SURE is a summer research program that grants student researchers funds for faculty-run research fellowships.
“It’s a fellowship,” said Ann Gosky, the director of the Division of Research and Sponsored Programs. “They’re learning, they’re being mentored by that faculty member…it’s a wonderful experience.”
Over eight weeks, students immerse themselves in research studies of their choice, working alongside a trusted faculty member.
“Students work one on one with a faculty member, and the faculty member mentors them in a research process,” said Gosky. “Typically, students assist the faculty member with their research, but on occasion, students do independent research.”
The SURE program has implemented both virtual and in-person opportunities for students. The program also provides free student housing and stipends that vary depending on the number of hours a student works.
Students who work full-time receive a $3200 stipend, while students who work part-time can receive a $1600 stipend, according to the Office of Student Research website.
The summer research program has supported students from various disciplines, including piano performance, education, theater and biology.
Gosky said students from any major can develop life-long skills that will help in their professional development.
“Our students finish the program with skills that grad schools and employers are looking for,” she said. “Working in teams, being independent thinkers, problem solvers [and] critical thinkers.”
Jermaine Gordon, sophomore biology major, is a student researcher who participated in the summer SURE program during his freshman year.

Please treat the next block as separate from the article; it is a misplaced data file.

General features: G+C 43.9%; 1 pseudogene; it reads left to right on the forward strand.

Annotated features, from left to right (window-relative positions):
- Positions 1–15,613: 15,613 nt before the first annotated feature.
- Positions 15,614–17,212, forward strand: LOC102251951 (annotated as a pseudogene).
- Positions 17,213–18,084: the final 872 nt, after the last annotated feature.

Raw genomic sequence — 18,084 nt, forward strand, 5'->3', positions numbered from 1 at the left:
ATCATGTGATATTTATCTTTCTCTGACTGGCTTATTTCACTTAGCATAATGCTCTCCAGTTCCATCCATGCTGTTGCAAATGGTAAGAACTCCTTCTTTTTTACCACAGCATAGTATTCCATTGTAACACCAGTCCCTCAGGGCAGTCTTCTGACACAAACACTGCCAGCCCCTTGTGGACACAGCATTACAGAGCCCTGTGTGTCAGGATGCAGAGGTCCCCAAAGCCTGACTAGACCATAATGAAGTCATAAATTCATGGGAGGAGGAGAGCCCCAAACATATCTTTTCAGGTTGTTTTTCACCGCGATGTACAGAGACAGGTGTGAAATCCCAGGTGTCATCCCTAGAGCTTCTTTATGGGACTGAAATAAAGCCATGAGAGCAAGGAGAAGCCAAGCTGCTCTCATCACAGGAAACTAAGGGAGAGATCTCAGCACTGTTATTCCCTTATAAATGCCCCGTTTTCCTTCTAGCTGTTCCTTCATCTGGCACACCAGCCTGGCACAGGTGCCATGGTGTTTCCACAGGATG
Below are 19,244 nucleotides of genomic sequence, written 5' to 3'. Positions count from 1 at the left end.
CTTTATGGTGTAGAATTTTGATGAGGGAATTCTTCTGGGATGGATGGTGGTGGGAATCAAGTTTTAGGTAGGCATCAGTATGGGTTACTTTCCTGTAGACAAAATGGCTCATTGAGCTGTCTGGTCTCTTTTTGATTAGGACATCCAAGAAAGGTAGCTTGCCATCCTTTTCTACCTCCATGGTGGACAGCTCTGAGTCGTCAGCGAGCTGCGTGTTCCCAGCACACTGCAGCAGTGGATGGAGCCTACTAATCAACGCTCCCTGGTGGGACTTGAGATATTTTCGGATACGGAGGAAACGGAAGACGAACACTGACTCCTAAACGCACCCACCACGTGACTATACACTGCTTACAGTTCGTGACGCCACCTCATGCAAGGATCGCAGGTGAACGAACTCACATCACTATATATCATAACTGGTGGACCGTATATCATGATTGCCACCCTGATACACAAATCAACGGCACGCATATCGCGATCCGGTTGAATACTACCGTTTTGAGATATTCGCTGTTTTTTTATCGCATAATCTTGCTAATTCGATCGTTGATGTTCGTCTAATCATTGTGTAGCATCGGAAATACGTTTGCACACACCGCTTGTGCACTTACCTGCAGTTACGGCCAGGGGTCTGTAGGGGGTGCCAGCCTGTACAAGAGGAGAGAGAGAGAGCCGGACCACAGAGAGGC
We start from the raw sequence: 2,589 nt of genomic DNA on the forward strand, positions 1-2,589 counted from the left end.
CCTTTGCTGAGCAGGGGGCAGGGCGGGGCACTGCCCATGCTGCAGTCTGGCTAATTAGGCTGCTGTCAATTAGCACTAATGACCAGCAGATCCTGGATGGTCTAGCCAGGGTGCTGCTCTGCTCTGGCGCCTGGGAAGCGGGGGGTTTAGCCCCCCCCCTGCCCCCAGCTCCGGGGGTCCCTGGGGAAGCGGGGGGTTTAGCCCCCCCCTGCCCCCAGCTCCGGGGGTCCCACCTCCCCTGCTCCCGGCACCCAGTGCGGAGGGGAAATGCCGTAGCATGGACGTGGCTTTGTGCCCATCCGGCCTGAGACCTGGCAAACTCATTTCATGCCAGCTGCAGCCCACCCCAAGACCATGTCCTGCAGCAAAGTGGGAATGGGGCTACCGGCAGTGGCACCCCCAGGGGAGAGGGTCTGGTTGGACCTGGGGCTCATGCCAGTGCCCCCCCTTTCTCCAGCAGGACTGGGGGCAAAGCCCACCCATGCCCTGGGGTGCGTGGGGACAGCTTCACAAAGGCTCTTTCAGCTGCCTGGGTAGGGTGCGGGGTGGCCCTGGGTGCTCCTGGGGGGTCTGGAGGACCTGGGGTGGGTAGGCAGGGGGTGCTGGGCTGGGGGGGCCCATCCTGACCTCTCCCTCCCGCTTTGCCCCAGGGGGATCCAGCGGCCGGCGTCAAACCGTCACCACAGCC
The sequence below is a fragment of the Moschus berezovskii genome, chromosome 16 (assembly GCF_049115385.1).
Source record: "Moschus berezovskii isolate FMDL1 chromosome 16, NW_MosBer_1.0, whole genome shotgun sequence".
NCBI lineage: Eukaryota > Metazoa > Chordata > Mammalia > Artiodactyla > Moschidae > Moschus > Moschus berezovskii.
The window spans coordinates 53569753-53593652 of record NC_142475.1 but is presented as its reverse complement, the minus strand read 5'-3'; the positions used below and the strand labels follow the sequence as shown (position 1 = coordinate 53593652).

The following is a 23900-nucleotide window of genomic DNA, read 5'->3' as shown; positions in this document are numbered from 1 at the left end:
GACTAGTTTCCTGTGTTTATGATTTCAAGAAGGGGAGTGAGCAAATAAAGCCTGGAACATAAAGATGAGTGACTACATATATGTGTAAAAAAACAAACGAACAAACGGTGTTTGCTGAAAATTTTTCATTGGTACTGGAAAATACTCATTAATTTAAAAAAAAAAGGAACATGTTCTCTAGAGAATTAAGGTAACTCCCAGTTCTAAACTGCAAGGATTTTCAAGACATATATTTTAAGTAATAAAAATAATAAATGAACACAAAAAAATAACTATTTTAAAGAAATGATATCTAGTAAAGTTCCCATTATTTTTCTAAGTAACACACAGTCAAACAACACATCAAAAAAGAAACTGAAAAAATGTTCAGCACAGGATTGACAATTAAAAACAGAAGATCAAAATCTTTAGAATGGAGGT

“SURE is the one internship that caught my eye,” he said. ” I wanted to get into radiology, and I also wanted to be under a mentorship of an established professor.”
In the summer of 2020, Gordon worked with Larry Osher, a professor in the College of Podiatric Medicine. The pair researched Metatarsus Adductus, a podiatric condition found in infants in which the metatarsal bones turn inward to the middle of the body.
To determine the severity and location of the disorder, researchers use x-rays and angles to assess.
“We have several different angles that we draw on the charts [x-rays] to measure this deformity,” Osher said. “And it can be difficult for two or three different evaluators to come up with the same angular values and points that have to be selected on the radiographic bones.”
Gordon was tasked with conducting a comparison of three different methods to better determine the reliability and accuracy of measurements for the disorder.
“I had to study the degree of metarsus in one’s foot,” he said. “I use that to determine how bad it was in the degree of it so I can continue further research on newer methods [of radiographic analysis].”
Through research, Gordon was able to identify an accurate method to identify the severity of Metatarsus Adductus, which helps researchers like Osher to approach the disorder differently.
Gordon said experiences like SURE helped him grow professionally and suggests other students considering SURE to go for it.
“You have to be open to allowing new possibilities of research and be open to new experiences,” he said. “Everything should come easy after that.”
Alexus Rayzer is a reporter. Contact her at [email protected]